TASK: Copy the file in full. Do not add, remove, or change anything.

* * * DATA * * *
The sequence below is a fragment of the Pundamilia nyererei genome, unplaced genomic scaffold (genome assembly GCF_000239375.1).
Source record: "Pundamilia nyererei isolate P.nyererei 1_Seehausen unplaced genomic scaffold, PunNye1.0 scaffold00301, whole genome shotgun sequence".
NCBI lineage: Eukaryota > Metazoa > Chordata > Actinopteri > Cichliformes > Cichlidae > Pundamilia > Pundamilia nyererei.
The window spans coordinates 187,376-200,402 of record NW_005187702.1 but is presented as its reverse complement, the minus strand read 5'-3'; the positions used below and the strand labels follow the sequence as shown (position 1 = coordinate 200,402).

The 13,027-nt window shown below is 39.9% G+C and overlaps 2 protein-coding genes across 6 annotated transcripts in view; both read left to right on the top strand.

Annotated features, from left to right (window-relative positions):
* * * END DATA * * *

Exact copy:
The sequence below is a fragment of the Pundamilia nyererei genome, unplaced genomic scaffold (genome assembly GCF_000239375.1).
Source record: "Pundamilia nyererei isolate P.nyererei 1_Seehausen unplaced genomic scaffold, PunNye1.0 scaffold00301, whole genome shotgun sequence".
NCBI lineage: Eukaryota > Metazoa > Chordata > Actinopteri > Cichliformes > Cichlidae > Pundamilia > Pundamilia nyererei.
The window spans coordinates 187,376-200,402 of record NW_005187702.1 but is presented as its reverse complement, the minus strand read 5'-3'; the positions used below and the strand labels follow the sequence as shown (position 1 = coordinate 200,402).

The 13,027-nt window shown below is 39.9% G+C and overlaps 2 protein-coding genes across 6 annotated transcripts in view; both read left to right on the top strand.

Annotated features, from left to right (window-relative positions):